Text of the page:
Tuesday, February 02, 2021

A Review for Dancing Souls (and other books) by Sharifah Nadirah

I was given the opportunity to read Dancing Souls, A Deserving Love, A Leap of Faith, A Jar of Hope and A Quote a Day by Sharifah Nadirah in exchange for my honest review. Since there is a total of five books, I'll try to make my reviews as brief as possible so that this post won't be too long.
Don't be afraid to feel, emotions are beautiful, to feel is a way to deal with life episodes. They say to feel and express everything is a sign of weakness and you will appear vulnerable, I beg to differ. Those who have never tried to feel and resist to experience going through their own emotions will appear strong on the outside but apparently they are fragile on the inside, because they never feel, and when we don't feel, we will never know how to handle a touch of an emotion, that's why it will easily drive us insane. Diving deep into a feeling will make us want to swim up for air again, to breathe again, to see everything clear again and to believe once more. Choose to feel. To feel is fearless, it breeds courage.

My overall rating: 3.75 / 5 ★

Dancing Souls is a collection of uplifting and self-empowering poetry. The poems radiate strong yet delicate vibes, and there were several pieces that sound sassy as well. I enjoyed reading this poetry collection, especially the ones that mentioned God's greatness in them. It's not often for me to read poems with religious (Islamic) elements in it, so I really appreciate the poet's take on them.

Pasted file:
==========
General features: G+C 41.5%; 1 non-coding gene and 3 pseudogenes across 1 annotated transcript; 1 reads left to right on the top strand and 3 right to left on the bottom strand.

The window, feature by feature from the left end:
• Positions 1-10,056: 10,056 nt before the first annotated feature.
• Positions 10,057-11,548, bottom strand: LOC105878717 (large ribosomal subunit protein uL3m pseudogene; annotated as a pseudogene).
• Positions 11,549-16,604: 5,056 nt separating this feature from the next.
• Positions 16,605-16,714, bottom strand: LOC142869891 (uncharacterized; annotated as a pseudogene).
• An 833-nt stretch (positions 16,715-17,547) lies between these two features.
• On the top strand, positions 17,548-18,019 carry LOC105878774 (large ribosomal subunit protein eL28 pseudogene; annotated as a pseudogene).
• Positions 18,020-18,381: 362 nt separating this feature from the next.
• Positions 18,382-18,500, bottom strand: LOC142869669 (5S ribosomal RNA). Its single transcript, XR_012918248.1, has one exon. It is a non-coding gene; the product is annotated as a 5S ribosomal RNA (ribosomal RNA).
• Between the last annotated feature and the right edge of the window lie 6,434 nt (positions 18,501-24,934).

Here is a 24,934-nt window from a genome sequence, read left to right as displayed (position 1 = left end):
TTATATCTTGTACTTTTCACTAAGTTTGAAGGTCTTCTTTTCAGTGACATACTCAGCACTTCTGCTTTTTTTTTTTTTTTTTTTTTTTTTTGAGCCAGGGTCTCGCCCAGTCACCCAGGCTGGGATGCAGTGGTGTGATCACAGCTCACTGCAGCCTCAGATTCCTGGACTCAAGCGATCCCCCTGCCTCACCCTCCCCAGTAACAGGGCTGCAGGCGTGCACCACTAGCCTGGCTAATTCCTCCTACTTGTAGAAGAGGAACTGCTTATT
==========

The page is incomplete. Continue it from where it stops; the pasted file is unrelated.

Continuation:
However, there were more than a few things that I couldn't get through, no matter how much I loved reading Dancing Souls. I'd like to touch upon the language, grammar and punctuation first. I'm very particular about these three matters whenever I read anything, and even if they're free verse poems, I take these matter seriously.

I noticed that the poet tend to use shortened/informal words (e.g. "imma") in her poems, and I find this quite unflattering. To me, a poem should sound graceful—not all the time of course, as the subject of each poetry vary—but using words like "imma" or "wanna" just takes the beauty out of the poetry. Words like that should be reserved for dialogues only. This could possibly be a typing error, but the poet had confused the word "then" and "than". These two words are used in completely different situations, and in 'Do What You Love, Love What You Do', it should have been "then", instead of "than".

I also noticed that a few poems appeared twice. 'Throne'/'The Throne' and 'Hatred' are the ones that I noticed to appear twice in the book. I like the final section of the book, 'Late Night Thoughts', as they felt very raw to me. However, grammatical errors and typos are too glaring on this part, which left me a bit dismayed. There were multiple missing full stops (full stops are important!), spaces before a punctuation mark (there shouldn't be any spaces before a punctuation mark), wrong use of punctuation marks, and a quite messy use of uppercase and lowercase letters.